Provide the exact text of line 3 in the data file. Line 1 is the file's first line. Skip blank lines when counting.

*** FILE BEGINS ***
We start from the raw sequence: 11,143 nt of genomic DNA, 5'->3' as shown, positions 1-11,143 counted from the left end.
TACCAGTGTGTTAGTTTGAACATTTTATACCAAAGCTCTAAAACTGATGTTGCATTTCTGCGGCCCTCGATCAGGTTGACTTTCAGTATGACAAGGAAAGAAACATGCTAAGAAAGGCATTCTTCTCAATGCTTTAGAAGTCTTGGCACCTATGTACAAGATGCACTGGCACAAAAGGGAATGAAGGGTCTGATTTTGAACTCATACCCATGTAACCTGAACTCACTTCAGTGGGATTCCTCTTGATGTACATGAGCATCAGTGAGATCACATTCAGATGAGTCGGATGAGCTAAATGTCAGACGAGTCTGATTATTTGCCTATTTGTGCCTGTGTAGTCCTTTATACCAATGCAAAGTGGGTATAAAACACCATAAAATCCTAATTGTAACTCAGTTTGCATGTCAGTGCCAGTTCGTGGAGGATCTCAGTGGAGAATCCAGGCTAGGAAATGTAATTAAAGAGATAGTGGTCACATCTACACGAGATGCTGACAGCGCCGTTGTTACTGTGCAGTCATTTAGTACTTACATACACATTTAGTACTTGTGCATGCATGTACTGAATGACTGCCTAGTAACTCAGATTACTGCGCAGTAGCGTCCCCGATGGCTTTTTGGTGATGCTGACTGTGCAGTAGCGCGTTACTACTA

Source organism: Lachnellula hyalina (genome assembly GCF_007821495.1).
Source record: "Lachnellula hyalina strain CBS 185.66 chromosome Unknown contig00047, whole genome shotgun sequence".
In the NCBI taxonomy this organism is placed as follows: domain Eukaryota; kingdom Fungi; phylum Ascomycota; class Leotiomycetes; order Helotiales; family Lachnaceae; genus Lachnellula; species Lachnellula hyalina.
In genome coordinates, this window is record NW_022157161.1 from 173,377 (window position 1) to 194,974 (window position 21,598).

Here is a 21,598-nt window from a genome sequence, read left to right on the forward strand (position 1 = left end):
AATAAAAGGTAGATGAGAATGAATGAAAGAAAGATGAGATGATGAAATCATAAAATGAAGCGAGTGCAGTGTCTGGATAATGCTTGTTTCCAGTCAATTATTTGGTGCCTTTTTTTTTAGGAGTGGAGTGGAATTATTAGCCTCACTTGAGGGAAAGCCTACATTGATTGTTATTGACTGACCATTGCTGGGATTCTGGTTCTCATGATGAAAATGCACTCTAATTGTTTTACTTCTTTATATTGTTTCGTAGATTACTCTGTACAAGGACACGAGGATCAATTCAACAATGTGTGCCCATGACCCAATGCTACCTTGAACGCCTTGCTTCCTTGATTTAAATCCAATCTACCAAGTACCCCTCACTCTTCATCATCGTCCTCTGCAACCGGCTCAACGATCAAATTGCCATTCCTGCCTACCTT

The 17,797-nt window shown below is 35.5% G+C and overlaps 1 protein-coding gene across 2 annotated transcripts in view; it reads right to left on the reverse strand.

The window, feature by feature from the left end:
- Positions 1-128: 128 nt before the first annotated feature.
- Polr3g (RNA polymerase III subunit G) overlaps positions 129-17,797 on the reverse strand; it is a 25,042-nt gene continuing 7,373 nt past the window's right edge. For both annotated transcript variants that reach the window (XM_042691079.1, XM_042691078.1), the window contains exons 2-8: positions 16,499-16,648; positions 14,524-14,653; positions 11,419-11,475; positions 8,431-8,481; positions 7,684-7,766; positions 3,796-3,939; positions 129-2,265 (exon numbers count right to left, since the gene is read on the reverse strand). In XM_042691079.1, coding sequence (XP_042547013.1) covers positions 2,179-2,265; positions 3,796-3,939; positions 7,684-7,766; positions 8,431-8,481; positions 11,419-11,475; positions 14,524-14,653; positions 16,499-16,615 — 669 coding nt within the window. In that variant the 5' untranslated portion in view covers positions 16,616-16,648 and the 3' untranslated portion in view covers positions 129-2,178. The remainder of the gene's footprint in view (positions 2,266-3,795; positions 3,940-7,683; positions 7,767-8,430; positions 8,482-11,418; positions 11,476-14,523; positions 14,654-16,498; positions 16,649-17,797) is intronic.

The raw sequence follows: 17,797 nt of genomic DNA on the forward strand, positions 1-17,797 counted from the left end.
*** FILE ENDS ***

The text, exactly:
Source organism: Lachnellula hyalina (genome assembly GCF_007821495.1).